This art therapy blog is based in Overland Park, Kansas. Along with writing this blog, I have spent the past eleven years conducting art therapy groups at Village Shalom Retirement Center. Village Shalom, as many know, is one of the locations of this week’s horrific hate crime which took the lives of three innocent people. Much of the media attention has focused on what took place outside of the building, but I would like to give readers of this blog some insight into what takes place inside of the building. Village Shalom is one of those remarkable places that is truly filled with love. Trite as that might sound, it is the only way to describe the facility. Dedicated employees spend their days, nights and weekends caring for a generation of people who witnessed unspeakable crimes against humanity. Many of these residents fled their countries of origin in search of a better world in the United States, and then devoted their lives to giving back to the country that took them in when other nations closed the doors to their plight. The irony of a hate crime at this particular location, with the victim being a woman whose life was dedicated to serving others, must not go unnoticed.
The depth of the art therapy groups at Village Shalom, as residents face their own mortality and begin to look back on their 20th century lives, is profound. One topic which we cover often is the existential question of living well in spite of the collective upheaval and shocking atrocities many of the residents experienced during the Holocaust. From their vantage point as octogenarians and beyond, the overall message gleaned from this generation is to choose goodness in the world, to prevent the pockets of evil and hatred from flourishing.This type tenacity is one we should all apply to this week’s tragedy.
In keeping with the goals of this art therapy blog, I will present a small art therapy exercise along this theme. This particular art exercise relates to the current exhibit showing in the Epsten Gallery, (a gallery located at Village Shalom) called, Looking at After: Four Contemporary Artists Reflect on Legacy l A Creative Spark: The Art of Anna Ilona Gondos. This beautiful art show includes art by a Holocaust survivor (who happened to be my husband’s grandmother), Anna Ilona Gondos. As an inmate in the Bergen-Belsen concentration camp in 1944, Anna spent her days teaching art classes to children in the camp, using sticks and dirt. The creativity, strength and courage to exhibit this type of hope in such despicable conditions illustrates the ultimate form of resilience. Another piece in the art show is by local artist, Tanya Hartman. In a series of eight giant panels, she writes the line, “What was beautiful today?” followed by something she found beautiful in her day. Her work encapsulates thousands of days of repeating this activity, until she was able to retrain her brain to automatically recognize what was truly beautiful in her day. Tapping into these two ideas, which really boil down to attitude, please find some pen and paper and write the words, “What was beautiful today?” and fill in your answer. Recovering from a trauma such as the one that the Kansas City community experienced this week? Try it for several days, and see how it can alter your attitude toward a positive place.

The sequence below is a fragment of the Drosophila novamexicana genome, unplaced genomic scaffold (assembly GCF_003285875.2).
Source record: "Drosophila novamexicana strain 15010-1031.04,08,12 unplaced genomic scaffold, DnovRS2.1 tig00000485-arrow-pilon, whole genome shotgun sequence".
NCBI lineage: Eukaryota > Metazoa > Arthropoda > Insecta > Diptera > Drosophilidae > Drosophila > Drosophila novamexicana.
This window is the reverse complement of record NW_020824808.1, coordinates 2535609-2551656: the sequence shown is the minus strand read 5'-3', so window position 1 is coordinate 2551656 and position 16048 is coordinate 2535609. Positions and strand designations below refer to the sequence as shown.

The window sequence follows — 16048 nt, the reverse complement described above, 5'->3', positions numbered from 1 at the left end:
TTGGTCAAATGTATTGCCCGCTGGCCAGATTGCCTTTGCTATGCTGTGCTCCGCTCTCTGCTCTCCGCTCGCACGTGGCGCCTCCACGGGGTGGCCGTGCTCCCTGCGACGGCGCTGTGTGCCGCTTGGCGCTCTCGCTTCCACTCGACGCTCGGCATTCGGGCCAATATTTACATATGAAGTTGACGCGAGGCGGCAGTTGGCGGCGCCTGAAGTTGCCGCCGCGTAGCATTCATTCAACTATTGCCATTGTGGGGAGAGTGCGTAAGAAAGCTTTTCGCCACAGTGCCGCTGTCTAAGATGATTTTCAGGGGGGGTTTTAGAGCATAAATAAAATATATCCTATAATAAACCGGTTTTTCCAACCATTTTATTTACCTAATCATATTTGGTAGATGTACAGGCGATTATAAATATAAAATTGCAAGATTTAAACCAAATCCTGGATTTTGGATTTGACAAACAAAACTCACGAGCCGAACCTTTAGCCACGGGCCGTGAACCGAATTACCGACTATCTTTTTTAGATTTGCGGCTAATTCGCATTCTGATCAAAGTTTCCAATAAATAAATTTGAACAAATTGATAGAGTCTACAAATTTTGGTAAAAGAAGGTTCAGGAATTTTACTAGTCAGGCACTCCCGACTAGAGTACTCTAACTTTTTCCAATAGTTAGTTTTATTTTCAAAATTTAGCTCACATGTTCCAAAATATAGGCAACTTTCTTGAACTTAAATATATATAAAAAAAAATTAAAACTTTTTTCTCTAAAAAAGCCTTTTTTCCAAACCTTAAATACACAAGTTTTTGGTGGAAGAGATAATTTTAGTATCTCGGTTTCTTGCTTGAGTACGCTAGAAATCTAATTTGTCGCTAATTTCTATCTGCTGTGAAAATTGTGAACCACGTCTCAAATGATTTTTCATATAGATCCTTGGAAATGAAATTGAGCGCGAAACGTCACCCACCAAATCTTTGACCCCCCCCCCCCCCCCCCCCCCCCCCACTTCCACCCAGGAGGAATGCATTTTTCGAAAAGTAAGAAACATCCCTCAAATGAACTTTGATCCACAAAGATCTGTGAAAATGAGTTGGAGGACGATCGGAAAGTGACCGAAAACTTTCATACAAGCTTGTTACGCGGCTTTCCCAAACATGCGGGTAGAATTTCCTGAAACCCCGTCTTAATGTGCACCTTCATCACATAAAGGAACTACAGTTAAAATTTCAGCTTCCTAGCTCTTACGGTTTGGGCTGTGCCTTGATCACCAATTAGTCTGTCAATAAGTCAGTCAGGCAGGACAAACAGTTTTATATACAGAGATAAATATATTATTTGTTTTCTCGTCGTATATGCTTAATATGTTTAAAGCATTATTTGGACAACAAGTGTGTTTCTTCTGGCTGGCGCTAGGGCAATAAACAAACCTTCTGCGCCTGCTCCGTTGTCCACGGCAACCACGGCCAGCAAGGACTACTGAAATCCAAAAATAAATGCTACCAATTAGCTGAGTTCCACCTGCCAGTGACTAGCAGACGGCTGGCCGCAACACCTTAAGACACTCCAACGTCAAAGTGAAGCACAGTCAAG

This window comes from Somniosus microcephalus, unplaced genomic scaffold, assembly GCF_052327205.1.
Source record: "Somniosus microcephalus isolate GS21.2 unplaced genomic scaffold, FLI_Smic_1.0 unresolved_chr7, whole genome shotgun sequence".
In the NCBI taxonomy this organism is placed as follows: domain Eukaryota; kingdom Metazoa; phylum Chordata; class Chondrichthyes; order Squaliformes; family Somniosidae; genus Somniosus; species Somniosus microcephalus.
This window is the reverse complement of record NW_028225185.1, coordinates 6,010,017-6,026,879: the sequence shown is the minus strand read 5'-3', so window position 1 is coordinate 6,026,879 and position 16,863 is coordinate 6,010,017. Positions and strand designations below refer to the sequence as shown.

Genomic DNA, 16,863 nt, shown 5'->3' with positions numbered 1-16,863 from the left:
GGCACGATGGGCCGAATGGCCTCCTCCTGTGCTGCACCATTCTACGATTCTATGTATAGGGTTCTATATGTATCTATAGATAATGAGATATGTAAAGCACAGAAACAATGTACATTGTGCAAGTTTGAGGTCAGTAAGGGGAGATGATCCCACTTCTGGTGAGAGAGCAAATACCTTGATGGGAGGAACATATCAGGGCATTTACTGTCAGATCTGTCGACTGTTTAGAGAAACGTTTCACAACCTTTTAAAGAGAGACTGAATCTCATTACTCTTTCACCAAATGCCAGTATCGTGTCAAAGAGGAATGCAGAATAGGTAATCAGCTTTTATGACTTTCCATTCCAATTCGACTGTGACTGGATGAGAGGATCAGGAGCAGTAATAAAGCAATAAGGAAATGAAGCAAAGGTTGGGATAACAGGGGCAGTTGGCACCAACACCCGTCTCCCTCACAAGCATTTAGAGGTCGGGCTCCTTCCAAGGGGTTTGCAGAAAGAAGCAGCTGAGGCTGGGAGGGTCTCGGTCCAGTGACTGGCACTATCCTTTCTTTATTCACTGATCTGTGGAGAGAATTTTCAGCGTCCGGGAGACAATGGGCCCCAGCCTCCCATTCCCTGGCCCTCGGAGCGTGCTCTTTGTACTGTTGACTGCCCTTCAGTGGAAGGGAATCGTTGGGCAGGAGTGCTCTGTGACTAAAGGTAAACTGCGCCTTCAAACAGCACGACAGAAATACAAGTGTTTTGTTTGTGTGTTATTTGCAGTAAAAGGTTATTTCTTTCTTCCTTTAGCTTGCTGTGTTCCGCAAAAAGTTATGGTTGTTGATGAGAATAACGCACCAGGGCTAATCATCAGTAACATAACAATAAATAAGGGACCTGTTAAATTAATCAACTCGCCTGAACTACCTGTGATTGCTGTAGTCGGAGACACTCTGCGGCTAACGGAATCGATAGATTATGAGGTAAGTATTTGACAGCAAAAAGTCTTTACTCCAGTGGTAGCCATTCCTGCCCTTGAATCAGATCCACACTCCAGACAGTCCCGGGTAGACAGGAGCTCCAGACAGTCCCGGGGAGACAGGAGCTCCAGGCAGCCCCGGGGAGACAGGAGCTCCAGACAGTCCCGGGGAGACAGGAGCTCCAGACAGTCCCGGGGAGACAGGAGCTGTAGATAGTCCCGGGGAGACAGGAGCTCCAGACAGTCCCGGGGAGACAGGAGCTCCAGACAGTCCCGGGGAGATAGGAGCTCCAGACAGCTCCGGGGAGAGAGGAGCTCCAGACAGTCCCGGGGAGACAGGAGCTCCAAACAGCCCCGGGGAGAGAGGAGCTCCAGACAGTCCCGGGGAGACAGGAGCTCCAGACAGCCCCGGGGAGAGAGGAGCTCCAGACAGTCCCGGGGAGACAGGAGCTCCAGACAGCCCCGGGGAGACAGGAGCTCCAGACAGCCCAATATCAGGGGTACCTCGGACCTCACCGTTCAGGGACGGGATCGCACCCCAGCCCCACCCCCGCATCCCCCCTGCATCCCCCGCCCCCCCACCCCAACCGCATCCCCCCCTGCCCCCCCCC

Awesome post Nan.
What touching words. My son-in- laws Grandmother recently moved there and was on lockdown. She is thankfully safe. My daughter received an email from Children’s Center for the Visually Impaired that an OT was one of the victims. My daughter received this email because her son receives therapy from CCVI. She was a pillar of hope and help for these families. I see beauty in others like her helping families with children of special needs. I hope her family as well as the other victims and their families find comfort and hope as well.
Thank you for sharing you thoughts. CCVI is an amazing place.
I have long been inspired by the lives of Holocaust survivors. Not only must they have endured incredible hardship, brutality, loss, and separation, they then had to move forward and build lives of meaning rooted in the present, looking forward, but balancing the importance of never forgetting the lessons of their personal histories. You have given me an insight about how that struggle may be possible through retraining the brain to look for the beautiful. How very important artistic release and expression is in that endeavor. I salute the work you do.